This Sabbath’s Torah reading of Bamidbar consists of the opening chapters of the book of Numbers, which begins and ends with God commanding Moses to take a census of the Jewish people. To the great 11th-century commentator Rashi, the repeated counting of the Israelites is an expression of God’s love; to his more literal-minded grandson Shmuel ben Meir (known as the Rashbam), it is a practical measure for a people readying to go into battle. Lawrence Kaplan argues that these two approaches are complementary:
Rashi and Rashbam . . . are focusing on different aspects of Jewish peoplehood. For the nature of Jewish existence is twofold. On the one hand, as Rashi notes, the Jewish people is an am s’gulah [“a treasured nation”] with a unique spiritual relationship with God; on the other hand, as Rashbam notes, the Jewish people is a concrete people, living in time, space, and history, and, as such it has to take into account realistic political and military considerations.
This Friday we celebrate Yom Yerushalayim, [the anniversary of Israel’s liberation of Jerusalem from Jordanian rule]. If there is anything which embodies these two aspects of Jewish peoplehood, it is Jerusalem. On the one hand, as is very well known, Jerusalem is ir ha-kodesh, the Holy City—or, perhaps better, the city of the holy sanctuary. On the other hand, as is perhaps less well known, Jerusalem is the capital of the Jewish people in the Land of Israel.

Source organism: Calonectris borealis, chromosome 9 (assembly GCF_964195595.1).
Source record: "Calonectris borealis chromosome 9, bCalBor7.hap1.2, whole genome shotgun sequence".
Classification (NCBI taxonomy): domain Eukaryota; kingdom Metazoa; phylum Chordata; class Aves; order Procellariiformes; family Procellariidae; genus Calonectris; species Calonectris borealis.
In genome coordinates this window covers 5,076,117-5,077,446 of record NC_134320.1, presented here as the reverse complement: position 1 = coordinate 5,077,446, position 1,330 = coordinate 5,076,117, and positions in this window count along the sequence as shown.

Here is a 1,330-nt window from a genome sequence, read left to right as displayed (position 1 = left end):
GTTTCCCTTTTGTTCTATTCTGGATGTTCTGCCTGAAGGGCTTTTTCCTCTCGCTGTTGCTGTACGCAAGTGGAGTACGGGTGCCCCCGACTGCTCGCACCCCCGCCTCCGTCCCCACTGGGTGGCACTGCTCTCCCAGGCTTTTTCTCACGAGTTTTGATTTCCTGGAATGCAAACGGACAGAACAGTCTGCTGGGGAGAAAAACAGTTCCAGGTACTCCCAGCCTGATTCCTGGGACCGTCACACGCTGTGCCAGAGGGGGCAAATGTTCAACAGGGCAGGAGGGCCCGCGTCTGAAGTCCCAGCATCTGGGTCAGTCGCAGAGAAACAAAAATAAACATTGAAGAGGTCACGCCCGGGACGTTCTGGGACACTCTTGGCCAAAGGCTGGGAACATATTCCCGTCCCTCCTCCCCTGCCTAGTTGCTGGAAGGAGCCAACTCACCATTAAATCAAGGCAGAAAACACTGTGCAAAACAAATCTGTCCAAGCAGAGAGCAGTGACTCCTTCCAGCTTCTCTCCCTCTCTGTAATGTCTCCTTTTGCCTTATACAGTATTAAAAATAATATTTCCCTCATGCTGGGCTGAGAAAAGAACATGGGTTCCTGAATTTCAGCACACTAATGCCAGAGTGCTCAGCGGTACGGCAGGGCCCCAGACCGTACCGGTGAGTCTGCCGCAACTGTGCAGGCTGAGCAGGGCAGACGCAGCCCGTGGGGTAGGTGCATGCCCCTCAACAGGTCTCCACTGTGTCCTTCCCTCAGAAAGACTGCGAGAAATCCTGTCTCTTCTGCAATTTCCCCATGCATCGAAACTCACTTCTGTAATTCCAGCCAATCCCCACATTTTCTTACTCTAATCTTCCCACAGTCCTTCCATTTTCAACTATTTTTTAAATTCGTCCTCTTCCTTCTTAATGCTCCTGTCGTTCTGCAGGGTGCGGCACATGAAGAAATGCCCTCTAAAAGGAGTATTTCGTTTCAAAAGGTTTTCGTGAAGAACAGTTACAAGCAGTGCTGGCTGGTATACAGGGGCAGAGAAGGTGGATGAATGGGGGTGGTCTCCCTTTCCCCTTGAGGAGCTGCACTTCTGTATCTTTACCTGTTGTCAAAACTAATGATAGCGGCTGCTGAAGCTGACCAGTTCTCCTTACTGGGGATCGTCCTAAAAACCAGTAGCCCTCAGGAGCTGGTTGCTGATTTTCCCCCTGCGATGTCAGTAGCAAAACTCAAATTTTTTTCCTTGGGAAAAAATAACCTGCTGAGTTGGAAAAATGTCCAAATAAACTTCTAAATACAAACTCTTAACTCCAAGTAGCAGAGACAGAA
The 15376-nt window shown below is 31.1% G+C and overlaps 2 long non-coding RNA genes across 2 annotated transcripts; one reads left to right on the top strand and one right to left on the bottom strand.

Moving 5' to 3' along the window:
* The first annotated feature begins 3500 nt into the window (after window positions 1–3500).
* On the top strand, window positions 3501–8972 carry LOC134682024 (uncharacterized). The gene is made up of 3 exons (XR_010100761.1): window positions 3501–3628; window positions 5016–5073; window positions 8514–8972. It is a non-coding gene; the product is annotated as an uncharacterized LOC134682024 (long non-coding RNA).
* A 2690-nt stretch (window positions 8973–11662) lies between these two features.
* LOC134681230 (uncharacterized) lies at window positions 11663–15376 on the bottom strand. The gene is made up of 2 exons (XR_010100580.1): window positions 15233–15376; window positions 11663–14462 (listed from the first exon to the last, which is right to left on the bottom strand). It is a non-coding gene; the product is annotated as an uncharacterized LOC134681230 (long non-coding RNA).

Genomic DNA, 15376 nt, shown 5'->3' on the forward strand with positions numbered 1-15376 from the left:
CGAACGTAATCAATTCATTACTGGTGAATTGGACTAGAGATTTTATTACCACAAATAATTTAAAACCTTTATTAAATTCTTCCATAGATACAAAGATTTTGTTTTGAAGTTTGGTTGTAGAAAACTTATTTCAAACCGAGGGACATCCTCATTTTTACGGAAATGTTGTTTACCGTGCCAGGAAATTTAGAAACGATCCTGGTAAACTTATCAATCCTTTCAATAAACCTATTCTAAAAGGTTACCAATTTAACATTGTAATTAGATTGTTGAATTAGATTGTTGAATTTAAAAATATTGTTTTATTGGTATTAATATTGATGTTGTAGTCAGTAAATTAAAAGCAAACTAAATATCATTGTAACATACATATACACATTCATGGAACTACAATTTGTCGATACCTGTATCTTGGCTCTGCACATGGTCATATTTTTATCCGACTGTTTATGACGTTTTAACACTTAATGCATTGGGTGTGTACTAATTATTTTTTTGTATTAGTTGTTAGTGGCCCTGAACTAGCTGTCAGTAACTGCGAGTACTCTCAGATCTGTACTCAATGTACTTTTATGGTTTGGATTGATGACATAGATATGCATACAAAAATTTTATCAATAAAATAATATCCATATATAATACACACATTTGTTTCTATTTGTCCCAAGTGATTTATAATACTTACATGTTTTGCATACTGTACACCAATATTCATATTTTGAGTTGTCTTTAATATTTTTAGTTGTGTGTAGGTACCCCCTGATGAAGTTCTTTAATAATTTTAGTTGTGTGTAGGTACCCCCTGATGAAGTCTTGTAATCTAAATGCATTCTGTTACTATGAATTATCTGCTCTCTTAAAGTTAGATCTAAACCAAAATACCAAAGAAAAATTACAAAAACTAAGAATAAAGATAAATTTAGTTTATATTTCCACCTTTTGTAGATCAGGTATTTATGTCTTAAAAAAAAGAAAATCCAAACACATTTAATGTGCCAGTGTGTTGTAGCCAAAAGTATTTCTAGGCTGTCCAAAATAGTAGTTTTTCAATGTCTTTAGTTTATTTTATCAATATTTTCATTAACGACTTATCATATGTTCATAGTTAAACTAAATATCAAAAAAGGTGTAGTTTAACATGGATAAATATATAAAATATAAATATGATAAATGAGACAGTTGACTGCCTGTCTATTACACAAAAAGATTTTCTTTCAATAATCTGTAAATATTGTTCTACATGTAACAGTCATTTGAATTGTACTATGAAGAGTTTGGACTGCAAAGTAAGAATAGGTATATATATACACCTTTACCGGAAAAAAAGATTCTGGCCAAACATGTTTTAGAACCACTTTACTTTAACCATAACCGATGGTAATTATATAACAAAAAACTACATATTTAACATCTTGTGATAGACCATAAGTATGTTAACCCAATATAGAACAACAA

Throughout our history both these aspects of Jewish peoplehood have coexisted together in an indissoluble unity, but at times the sacral-spiritual aspect came to the fore, at times the political-national aspect.
[In the book of Numbers, which tells the story of] the Israelites wandering in the desert, . . . subsisting on manna from heaven and watched over in a supernatural way by God’s divine providence, the purely religious aspect of Jewish peoplehood was dominant, in accordance with Rashi’s emphasis. [But] when they entered into the Land of Israel, where God’s divine providence watched over them in a natural way, perhaps then the political-national aspect became dominant, in accordance with the emphasis of the Rashbam.
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